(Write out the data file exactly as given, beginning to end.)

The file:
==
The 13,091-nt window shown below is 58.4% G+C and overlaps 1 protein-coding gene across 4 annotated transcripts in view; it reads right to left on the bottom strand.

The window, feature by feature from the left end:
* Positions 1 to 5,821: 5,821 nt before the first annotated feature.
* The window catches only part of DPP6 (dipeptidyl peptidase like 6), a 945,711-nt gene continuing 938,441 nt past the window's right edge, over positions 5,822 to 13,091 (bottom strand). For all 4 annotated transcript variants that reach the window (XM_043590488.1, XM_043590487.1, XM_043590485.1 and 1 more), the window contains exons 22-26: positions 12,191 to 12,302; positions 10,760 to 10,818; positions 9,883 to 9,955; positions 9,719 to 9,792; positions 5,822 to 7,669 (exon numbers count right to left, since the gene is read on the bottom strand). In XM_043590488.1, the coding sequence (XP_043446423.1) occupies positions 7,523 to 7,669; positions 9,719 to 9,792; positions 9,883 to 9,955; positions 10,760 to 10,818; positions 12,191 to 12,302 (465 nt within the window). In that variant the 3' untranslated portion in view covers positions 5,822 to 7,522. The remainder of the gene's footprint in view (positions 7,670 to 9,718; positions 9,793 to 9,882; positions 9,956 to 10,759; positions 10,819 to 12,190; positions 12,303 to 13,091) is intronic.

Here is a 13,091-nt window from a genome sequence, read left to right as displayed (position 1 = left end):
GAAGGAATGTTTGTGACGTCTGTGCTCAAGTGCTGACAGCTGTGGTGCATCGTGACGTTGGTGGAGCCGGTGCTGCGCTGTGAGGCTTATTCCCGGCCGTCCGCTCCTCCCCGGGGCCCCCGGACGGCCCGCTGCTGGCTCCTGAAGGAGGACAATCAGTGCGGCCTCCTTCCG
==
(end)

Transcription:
The 13,091-nt window shown below is 58.4% G+C and overlaps 1 protein-coding gene across 4 annotated transcripts in view; it reads right to left on the bottom strand.

The window, feature by feature from the left end:
* Positions 1 to 5,821: 5,821 nt before the first annotated feature.
* The window catches only part of DPP6 (dipeptidyl peptidase like 6), a 945,711-nt gene continuing 938,441 nt past the window's right edge, over positions 5,822 to 13,091 (bottom strand). For all 4 annotated transcript variants that reach the window (XM_043590488.1, XM_043590487.1, XM_043590485.1 and 1 more), the window contains exons 22-26: positions 12,191 to 12,302; positions 10,760 to 10,818; positions 9,883 to 9,955; positions 9,719 to 9,792; positions 5,822 to 7,669 (exon numbers count right to left, since the gene is read on the bottom strand). In XM_043590488.1, the coding sequence (XP_043446423.1) occupies positions 7,523 to 7,669; positions 9,719 to 9,792; positions 9,883 to 9,955; positions 10,760 to 10,818; positions 12,191 to 12,302 (465 nt within the window). In that variant the 3' untranslated portion in view covers positions 5,822 to 7,522. The remainder of the gene's footprint in view (positions 7,670 to 9,718; positions 9,793 to 9,882; positions 9,956 to 10,759; positions 10,819 to 12,190; positions 12,303 to 13,091) is intronic.

Here is a 13,091-nt window from a genome sequence, read left to right as displayed (position 1 = left end):
GAAGGAATGTTTGTGACGTCTGTGCTCAAGTGCTGACAGCTGTGGTGCATCGTGACGTTGGTGGAGCCGGTGCTGCGCTGTGAGGCTTATTCCCGGCCGTCCGCTCCTCCCCGGGGCCCCCGGACGGCCCGCTGCTGGCTCCTGAAGGAGGACAATCAGTGCGGCCTCCTTCCG